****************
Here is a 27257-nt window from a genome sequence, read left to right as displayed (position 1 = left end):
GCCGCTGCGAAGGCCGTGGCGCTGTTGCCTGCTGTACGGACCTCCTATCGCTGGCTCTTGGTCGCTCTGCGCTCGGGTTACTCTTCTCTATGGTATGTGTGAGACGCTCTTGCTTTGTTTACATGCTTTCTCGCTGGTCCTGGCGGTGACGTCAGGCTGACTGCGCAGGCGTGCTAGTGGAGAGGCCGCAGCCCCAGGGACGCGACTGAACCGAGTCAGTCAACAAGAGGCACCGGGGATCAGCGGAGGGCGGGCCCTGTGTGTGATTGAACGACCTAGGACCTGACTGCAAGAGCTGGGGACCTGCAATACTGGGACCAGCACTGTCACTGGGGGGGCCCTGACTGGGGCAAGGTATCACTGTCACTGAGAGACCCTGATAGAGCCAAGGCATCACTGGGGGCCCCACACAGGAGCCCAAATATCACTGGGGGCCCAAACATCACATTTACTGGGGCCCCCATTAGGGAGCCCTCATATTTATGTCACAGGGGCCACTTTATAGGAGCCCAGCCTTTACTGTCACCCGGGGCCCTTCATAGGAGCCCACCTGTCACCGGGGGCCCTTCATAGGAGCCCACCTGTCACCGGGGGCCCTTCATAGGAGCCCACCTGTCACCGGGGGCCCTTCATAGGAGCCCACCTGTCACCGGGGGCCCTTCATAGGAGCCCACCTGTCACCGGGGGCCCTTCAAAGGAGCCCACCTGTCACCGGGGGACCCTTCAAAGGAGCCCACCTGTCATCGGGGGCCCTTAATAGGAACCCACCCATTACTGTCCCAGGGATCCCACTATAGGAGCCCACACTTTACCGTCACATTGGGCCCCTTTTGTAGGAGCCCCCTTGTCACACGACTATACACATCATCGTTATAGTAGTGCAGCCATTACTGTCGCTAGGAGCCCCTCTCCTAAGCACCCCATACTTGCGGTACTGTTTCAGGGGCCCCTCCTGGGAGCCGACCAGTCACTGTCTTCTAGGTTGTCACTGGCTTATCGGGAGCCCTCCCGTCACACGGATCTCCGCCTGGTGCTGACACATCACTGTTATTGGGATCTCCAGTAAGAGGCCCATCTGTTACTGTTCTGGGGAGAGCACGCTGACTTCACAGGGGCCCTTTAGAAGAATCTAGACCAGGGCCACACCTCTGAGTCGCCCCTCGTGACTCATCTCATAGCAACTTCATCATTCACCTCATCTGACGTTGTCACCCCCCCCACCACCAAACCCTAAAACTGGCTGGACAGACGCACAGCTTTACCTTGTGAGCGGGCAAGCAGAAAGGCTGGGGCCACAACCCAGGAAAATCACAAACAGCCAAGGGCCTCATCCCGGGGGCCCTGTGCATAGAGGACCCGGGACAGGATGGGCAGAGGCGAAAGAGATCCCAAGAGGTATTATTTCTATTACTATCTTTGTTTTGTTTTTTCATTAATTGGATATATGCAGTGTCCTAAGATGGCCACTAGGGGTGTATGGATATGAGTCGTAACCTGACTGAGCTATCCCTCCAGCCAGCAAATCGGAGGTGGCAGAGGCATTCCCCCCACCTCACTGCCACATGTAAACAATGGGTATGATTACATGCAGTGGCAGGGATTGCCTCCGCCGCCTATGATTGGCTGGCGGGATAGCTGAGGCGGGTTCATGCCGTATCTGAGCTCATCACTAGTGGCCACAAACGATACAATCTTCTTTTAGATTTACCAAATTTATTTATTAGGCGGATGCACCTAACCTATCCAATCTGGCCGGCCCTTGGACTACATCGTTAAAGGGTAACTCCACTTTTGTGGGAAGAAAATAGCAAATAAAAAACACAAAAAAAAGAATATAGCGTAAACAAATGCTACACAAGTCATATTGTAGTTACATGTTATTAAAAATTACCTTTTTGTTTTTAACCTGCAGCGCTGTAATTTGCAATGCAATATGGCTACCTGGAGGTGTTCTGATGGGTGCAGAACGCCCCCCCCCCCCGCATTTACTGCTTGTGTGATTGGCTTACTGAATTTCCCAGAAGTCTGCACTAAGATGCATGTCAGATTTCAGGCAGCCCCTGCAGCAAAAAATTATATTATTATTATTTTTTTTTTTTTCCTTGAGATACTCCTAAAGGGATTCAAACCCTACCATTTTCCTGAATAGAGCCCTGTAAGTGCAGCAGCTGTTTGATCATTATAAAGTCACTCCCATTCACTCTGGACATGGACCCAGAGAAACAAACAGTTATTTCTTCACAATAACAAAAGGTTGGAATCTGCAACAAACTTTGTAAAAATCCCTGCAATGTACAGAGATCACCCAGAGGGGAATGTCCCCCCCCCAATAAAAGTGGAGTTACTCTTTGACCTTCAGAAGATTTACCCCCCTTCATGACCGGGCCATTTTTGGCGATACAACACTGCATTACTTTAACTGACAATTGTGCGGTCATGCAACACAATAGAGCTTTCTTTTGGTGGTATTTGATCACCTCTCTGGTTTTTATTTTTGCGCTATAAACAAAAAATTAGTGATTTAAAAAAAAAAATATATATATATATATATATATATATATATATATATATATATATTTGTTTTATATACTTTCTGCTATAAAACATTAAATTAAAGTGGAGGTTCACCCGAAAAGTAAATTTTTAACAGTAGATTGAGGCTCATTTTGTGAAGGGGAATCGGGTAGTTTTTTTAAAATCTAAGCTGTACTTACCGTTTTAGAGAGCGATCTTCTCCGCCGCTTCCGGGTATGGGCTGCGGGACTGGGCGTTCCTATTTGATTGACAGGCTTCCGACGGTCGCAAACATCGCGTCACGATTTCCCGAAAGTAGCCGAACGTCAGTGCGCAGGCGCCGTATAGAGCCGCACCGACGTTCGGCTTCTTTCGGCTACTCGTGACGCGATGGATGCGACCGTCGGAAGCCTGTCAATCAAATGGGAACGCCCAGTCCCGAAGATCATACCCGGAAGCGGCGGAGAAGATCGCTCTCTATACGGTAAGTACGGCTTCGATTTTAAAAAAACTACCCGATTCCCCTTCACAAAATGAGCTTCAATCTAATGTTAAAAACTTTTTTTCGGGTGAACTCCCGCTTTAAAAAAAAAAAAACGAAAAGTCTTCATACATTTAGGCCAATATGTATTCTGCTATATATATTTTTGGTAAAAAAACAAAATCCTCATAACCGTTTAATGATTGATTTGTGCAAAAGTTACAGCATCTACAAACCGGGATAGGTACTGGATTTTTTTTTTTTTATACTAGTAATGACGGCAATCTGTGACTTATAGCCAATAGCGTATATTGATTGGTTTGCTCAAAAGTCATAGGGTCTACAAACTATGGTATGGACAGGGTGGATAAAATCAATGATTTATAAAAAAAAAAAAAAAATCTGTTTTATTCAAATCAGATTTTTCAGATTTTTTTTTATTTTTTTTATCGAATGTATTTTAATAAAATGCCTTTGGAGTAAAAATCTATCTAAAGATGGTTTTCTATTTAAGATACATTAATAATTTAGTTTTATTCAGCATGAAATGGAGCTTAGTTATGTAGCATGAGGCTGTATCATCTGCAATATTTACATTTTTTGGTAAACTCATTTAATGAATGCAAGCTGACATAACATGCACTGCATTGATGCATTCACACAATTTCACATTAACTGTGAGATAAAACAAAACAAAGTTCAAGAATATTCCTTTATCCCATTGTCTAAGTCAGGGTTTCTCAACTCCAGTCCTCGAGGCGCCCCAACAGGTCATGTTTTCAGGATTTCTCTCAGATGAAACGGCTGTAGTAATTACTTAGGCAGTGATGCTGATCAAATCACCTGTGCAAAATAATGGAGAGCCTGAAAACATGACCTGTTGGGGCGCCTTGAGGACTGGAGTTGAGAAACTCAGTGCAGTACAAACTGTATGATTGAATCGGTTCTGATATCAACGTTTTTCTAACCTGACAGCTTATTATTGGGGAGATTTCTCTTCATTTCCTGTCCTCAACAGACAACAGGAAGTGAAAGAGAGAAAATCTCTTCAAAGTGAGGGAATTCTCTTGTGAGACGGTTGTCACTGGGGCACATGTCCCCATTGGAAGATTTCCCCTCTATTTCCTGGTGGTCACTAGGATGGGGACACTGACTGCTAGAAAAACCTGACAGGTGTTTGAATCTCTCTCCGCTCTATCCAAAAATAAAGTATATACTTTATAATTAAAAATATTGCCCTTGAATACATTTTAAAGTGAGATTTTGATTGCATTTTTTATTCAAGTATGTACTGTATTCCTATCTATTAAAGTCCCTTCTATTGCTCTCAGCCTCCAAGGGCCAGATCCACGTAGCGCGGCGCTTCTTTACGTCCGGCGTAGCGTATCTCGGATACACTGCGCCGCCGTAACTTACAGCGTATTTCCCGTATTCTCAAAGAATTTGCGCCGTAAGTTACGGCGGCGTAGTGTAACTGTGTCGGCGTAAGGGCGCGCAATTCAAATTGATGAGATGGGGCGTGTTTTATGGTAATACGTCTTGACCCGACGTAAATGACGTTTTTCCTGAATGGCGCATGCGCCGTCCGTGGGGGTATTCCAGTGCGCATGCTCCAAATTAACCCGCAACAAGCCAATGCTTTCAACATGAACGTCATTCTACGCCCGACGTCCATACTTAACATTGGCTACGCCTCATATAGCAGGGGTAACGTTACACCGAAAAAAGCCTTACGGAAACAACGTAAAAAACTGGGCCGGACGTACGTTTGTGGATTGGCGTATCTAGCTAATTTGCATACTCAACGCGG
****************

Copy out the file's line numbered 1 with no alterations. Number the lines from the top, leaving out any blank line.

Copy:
Here is a 27257-nt window from a genome sequence, read left to right as displayed (position 1 = left end):